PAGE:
Technology to Bolster Tradition:
Apps for the National Theatre of Prague
The theatre has many ancient traditions: Macbeth is known as The Scottish Play. Never say “Good Luck”, say “Break a Leg” instead. And don’t whistle backstage.
Unfortunately, oftentimes, theatres also have ancient software that is no longer practical.
The National Theatre of Prague had just such a problem. Despite world-class performers and beautiful buildings, the reliance upon old spreadsheets and paper documents had become overwhelming.
Wolfgang Amadeus Mozart may have debuted his Don Giovanni in the Estates Theatre in 1787, but passing paperwork through the chain of command for signatures felt just as old.
The organization had two pain points (and a third that was addressed soon thereafter; see the Case Study below for detailed descriptions):
- First, they needed a way to keep thousands of employees and members of the public on the same page and working with the same guidelines; and
- Second, they needed a way to expedite the decommissioning of old decorations, out-of-style costumes, and frayed wigs.
Alfaveo.cz, a bespoke app development company, took on the challenge and developed solutions for both with the Jetveo App Builder.
“The development was professional and we appreciated the good advice and ideas that went beyond our assignment,” said Ing. Dagmar Růžičková, the Economics Manager who served as the point person for the National Theatre of Prague.“It helped us to further improve the developed applications and make them user-friendly.”
Jakub Ráček was put in charge to develop the project on the Jetveo App Builder: “You have to do an analysis and decide how it is going to look and work. Then you just go step by step and implement it. At first it is a creative process to figure out how it will look and work, and then it is a mechanical creation”
The first application was, in essence, a headless Content Management System (CMS).
“That application was quite simple,” Ráček said. “It was just a place to upload the text and directives so that people could go there and read them. We simply built a single-page application on the web that communicated with the app.”
The second application for decommissioning items was more involved because there were many steps in the theatre’s internal process.
“I spent about 45 hours on it,” Ráček said. “We had the first working version in about 30 hours. The remaining time was spend on different changes that came from them as they were finding the holes in their own system.”
The presentation of the new apps was positive.
“All innovations are not easy to implement,” Růžičková said. “It is always necessary to take into account negative attitudes and people who do not want to learn something new. In our case, however, we were lucky. The applications are so user-friendly that there were only a few complaints.”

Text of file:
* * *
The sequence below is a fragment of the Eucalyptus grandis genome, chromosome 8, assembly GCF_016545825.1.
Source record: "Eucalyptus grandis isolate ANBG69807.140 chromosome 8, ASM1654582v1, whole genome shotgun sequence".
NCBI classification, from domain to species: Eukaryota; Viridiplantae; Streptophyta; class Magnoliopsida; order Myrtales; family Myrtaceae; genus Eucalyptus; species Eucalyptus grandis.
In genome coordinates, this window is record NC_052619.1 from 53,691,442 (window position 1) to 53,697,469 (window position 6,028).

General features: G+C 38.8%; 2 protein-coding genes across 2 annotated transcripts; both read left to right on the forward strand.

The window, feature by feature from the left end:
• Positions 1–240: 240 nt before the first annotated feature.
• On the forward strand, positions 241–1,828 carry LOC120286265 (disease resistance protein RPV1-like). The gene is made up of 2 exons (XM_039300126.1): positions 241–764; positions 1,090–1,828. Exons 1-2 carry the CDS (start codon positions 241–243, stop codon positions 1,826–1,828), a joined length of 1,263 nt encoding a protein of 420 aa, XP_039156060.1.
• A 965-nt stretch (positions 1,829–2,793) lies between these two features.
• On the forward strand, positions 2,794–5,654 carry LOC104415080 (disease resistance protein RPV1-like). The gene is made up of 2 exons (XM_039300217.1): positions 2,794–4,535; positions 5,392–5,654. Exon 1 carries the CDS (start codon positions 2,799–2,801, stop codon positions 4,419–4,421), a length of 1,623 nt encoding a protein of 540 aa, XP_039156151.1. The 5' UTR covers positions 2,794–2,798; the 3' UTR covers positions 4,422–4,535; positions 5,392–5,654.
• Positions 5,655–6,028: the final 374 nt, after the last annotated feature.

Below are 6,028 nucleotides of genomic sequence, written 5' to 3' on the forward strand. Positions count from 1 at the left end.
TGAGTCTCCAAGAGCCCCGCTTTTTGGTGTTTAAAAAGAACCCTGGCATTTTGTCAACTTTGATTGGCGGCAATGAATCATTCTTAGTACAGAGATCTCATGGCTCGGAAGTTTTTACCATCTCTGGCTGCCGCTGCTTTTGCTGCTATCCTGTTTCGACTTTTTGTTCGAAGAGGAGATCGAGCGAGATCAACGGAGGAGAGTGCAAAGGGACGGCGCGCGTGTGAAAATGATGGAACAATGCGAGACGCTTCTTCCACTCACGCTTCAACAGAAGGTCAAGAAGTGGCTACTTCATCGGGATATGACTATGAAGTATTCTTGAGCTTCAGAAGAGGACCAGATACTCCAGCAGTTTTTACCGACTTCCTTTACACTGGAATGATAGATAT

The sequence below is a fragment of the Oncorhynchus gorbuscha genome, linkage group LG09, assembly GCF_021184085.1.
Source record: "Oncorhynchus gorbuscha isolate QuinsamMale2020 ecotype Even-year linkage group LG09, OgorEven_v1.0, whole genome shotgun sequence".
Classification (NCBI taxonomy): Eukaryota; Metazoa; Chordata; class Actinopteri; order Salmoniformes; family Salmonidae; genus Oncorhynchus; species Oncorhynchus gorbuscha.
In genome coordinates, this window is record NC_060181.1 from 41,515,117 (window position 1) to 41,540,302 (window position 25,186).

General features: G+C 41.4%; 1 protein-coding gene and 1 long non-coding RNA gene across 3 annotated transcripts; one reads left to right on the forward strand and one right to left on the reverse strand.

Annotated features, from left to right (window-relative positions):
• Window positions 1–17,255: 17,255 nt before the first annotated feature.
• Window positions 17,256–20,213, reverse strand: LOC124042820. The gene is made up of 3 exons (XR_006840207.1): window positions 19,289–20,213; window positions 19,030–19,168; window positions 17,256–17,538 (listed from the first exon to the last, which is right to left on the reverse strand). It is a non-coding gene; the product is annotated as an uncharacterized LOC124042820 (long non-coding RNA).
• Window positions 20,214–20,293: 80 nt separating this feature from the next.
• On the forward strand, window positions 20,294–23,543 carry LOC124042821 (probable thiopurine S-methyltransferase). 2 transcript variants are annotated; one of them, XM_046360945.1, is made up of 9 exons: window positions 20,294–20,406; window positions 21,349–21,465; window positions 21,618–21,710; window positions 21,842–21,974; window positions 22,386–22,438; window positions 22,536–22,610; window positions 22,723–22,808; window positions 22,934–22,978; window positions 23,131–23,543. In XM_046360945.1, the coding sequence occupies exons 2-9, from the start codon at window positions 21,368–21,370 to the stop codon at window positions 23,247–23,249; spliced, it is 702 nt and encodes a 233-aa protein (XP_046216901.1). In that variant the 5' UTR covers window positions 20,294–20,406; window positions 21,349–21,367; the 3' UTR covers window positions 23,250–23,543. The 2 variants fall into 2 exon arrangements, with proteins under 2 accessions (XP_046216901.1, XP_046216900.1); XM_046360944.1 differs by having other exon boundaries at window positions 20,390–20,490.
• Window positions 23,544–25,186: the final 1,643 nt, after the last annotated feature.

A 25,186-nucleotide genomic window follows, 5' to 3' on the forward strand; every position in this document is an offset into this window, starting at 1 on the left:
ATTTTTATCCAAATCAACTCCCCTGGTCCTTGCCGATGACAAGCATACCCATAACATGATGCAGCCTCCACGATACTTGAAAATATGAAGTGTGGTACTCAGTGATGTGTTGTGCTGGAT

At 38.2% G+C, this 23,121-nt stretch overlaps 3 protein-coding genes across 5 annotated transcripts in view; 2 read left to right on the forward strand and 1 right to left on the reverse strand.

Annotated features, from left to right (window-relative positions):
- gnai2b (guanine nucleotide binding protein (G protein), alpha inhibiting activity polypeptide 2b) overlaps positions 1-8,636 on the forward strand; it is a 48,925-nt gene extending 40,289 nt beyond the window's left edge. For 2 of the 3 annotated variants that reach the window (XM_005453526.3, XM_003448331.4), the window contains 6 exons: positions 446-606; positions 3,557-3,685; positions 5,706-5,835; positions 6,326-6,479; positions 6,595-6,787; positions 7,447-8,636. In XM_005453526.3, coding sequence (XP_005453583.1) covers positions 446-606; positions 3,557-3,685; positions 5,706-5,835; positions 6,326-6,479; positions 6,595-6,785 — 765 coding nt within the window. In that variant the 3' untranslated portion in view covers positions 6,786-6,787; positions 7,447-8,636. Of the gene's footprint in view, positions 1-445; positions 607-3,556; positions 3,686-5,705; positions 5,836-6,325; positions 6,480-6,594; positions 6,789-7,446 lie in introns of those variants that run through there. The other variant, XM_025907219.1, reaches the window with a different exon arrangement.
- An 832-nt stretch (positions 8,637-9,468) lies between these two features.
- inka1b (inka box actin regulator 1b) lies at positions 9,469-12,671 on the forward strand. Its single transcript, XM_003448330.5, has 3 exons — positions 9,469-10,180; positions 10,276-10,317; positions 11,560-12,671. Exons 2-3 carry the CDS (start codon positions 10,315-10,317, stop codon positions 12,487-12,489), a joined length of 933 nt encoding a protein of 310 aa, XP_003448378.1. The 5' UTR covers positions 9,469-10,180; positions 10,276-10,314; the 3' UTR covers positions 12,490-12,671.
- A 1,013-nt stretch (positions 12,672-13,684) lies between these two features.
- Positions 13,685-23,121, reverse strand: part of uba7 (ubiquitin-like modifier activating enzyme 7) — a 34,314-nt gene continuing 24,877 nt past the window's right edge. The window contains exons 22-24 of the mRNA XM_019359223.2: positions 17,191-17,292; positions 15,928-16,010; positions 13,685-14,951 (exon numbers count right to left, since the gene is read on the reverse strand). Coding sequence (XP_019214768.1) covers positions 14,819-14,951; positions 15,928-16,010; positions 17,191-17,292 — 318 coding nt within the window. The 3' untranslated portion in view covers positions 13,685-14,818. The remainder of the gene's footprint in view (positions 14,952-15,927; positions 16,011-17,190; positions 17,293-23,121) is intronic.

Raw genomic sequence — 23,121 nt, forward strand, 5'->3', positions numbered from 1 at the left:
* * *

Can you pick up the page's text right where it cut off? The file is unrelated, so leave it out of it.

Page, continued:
National Theatre of Prague Case Study
The National Theatre of Prague has over a thousand employees and dozens of internal processes. They had two problems that needed solutions. One developer using the Jetveo App Builder was able to quickly and effectively create two different apps to eliminate the two different pain points. After the successful implementation of the initial solutions, a third project was requested and started.
As a government-funded organization, many rules and regulations have to be maintained, updated, understood, and followed. A Microsoft Access database with hundreds of files was not enough to manage it efficiently.
A single-page application was created to access a simple back end application to maintain and publish the hundreds of guidelines in the cloud. One administrator keeps the guidelines up to date. Now employees can access them whenever they need to.
An old database for the properties and decorations used in hundreds of performances was the foundation for an archaic approval process. As a public entity, the theatre organization has a lengthy protocol for maintaining the assets. So, when an old on-stage table that was central to an emotional operatic scene finally needed to be replaced, a long set of steps was put into place:
- 1 - An Excel spreadsheet was created with rows of items;
- 2 - An accountant confirmed the value of each item (which was usually zero);
- 3 - A department head or assistant moved the process forward with a signature;
- 4 - Liquidation commissions that consisted of several people (which were different for each of the separate internal departments) had to agree with the valuations, and sign their names;
- 5 - The Technical Department needed to sign off on the decision; if the property was valuable or special, the approval of the General Director of the National Theatre was required; and,
- 6 - Finally, the table was ready to be sold, moved, or destroyed.
The prop and asset data is imported from the accounting database and the approvals are all handled through a dedicated app. The accountant confirms the value. The different liquidation commissions get email notifications and links. Yes or No is entered into the app. The Technical Department — and, if necessary, the General Director — are the final step. The new process is efficient and fast, with emails and online approvals.
Commissioning new items for performances, backstage use, and internal-office use required a department head to begin a Word-document-based process that went through the Technical Department en route to the recipient. Signatures were required at every step. The workflow was not efficient.
The department head now puts the request into an app, with details and the eventual recipient. It is sent to the Technical Department. When the item is acquired, it is sent to IT or the recipient. The appropriate people get email notifications and links to the app. They enter whatever information is required. At the end, the recipient adds a signature to acknowledge receipt.
If these pain points sound familiar, perhaps a variation of these solutions will help you as well.